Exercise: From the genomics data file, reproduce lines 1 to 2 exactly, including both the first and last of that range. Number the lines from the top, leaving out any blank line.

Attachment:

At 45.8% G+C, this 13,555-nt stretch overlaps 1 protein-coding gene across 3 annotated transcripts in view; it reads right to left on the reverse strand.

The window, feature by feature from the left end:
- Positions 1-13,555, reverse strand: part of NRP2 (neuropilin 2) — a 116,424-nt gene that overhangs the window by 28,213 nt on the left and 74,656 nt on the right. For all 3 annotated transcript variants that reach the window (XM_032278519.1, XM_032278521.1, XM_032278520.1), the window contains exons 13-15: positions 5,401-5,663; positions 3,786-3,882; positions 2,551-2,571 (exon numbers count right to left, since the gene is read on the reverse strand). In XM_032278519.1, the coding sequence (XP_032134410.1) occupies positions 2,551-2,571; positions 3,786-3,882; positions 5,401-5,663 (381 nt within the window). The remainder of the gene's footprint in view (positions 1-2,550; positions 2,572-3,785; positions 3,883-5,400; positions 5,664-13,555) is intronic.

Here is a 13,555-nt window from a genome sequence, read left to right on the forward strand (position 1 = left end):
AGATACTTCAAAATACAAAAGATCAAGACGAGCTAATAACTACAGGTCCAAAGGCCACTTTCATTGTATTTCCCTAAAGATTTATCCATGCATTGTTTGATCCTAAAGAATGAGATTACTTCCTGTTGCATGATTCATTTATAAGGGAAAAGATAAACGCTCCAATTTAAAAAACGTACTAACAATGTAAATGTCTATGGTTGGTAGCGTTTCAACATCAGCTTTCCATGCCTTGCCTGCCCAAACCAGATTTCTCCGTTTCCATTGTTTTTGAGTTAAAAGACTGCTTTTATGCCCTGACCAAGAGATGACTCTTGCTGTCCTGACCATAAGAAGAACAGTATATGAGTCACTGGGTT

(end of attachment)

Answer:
At 45.8% G+C, this 13,555-nt stretch overlaps 1 protein-coding gene across 3 annotated transcripts in view; it reads right to left on the reverse strand.

The window, feature by feature from the left end: